[3] Sun Capital Partners III, LP v. New England Teamsters & Trucking Indus. Pension Fund, 724 F.3d 129 (1st Cir. 2013), cert. denied, 134 S. Ct. 1492 (2014).

[4] Judge Shannon separately ruled that Jevic was not liable for federal WARN Act violations because of an exemption for unforeseen business circumstances, but allowed claims under the New Jersey WARN Act (which does not include such an exemption) to go forward. Czyzewski v. Jevic Transp. Inc. (In re Jevic Holding Corp.), 496 B.R. 151 (Bankr. D. Del. 2013).

[5] Pearson v. Component Tech. Corp., 247 F.3d 471 (3d Cir. 2001).

[6] The analysis of “single employer” liability under the federal WARN Act and the New Jersey WARN Act is substantially similar, and, therefore, the Bankruptcy Court and the District Court applied the same analysis.

[7] Sun Capital had argued to the Bankruptcy Court that these two individuals were not members of Jevic’s “senior management team,” which controlled Jevic’s day-to-day operations, and thus, this factor was not satisfied. However, Judge Shannon rejected this argument on the basis that the test refers to formal director or officer titles and not control.

[8] A more detailed analysis of the First Circuit’s Sun Capital decision is set forth in our August 6, 2013 client memorandum (available here).

[9] Unlike in Jevic, the First Circuit in Sun Capital found that the funds’ appointment of two Sun Capital officers to the three-member board of directors was evidence of Sun Capital’s control over the board.

[10] For example, the private placement memoranda provided that individuals who work for the general partner of a Sun Capital fund “typically work to reduce costs, improve margins, accelerate sales growth through new products and market opportunities, implement or modify management information systems and improve reporting and control functions.”

[11] The First Circuit’s Sun Capital decision was not yet issued when Jevic was briefed and decided in the Bankruptcy Court.

[12] While still appearing to be a viable alternative, the issue of whether investments by two affiliated funds could be aggregated to meet the 80% requirement was not ruled on in Sun Capital, and is currently before the Massachusetts District Court.

Brian M. Resnick, Partner,

Mr. Resnick is a partner in Davis Polk's Insolvency and Restructuring Group. He has substantial experience in a broad range of corporate restructurings and bankruptcies, representing debtors, creditors, banks, hedge funds, asset acquirers and other strategic parties in connection with pre-packaged and traditional bankruptcies, out-of-court workouts, DIP and exit financings, bankruptcy litigation, Section 363 sales and restructurings of monoline insurance companies. Mr. Resnick also advises financial institutions and other clients in structuring complex derivatives and securities transactions, and evaluating credit risks inherent in such transactions.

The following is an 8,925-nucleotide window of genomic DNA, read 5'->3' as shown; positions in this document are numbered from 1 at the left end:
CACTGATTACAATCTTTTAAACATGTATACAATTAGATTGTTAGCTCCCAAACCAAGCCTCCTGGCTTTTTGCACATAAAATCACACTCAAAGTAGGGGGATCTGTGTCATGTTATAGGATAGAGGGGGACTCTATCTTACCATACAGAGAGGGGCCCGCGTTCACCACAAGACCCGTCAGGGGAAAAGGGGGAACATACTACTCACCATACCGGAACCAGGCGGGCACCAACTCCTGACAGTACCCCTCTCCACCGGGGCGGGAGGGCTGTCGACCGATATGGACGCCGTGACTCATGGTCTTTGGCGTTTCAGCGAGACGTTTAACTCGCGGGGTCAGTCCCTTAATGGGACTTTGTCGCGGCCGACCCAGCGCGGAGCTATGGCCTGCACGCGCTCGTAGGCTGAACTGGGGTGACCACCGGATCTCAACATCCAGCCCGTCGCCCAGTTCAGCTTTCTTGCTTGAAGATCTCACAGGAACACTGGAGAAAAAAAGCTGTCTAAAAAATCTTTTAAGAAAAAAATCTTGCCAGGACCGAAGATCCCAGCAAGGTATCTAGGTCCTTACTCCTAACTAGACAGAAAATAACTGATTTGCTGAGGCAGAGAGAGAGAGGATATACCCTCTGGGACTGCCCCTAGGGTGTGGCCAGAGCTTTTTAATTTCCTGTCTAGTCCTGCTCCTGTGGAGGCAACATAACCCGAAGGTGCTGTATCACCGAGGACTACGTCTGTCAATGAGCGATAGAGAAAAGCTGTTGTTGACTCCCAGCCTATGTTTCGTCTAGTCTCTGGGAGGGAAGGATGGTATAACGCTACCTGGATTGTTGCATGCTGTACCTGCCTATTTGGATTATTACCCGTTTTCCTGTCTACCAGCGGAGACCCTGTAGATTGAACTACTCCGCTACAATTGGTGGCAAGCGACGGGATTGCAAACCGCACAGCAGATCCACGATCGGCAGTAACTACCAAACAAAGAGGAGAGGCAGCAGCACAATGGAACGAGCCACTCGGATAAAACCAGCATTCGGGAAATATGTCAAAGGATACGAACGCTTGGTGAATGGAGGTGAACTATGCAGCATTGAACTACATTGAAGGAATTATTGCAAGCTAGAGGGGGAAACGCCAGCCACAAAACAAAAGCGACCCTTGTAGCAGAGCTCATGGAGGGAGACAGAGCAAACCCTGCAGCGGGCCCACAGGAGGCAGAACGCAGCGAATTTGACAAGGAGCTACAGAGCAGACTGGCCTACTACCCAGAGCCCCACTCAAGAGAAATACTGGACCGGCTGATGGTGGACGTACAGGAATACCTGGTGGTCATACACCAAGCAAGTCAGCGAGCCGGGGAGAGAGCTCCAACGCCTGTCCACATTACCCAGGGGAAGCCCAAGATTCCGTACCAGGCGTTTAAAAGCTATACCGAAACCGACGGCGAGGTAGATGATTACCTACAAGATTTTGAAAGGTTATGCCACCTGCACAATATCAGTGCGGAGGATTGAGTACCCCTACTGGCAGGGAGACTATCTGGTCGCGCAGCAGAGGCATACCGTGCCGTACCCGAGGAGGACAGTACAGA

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Michelle M. McGreal, Associate,

Ms. McGreal is an associate in Davis Polk's Corporate Department, practicing in the Insolvency and Restructuring Group. Since joining the firm in 2007, she has represented debtors, creditors, agent banks, lenders, and other strategic parties in a wide range of corporate restructurings, in and out of court. Prior to joining the firm, she clerked for the Honorable Stuart M. Bernstein, U.S. Bankruptcy Court, Southern District of New York.

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Stephen Dominick Piraino, Associate,

Mr. Piraino is an associate in Davis Polk's Corporate Department, practicing in the Insolvency and Restructuring Group. Prior to joining the firm in 2014, he clerked for the Honorable Barbara J. Houser, U.S. Bankruptcy Court, Northern District of Texas.

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Material in this work is for general educational purposes only, and should not be construed as legal advice or legal opinion on any specific facts or circumstances, and reflects personal views of the authors and not necessarily those of their firm or any of its clients. For legal advice, please consult your personal lawyer or other appropriate professional. Reproduced with permission from Davis Polk & Wardwell LLP. This work reflects the law at the time of writing 2014.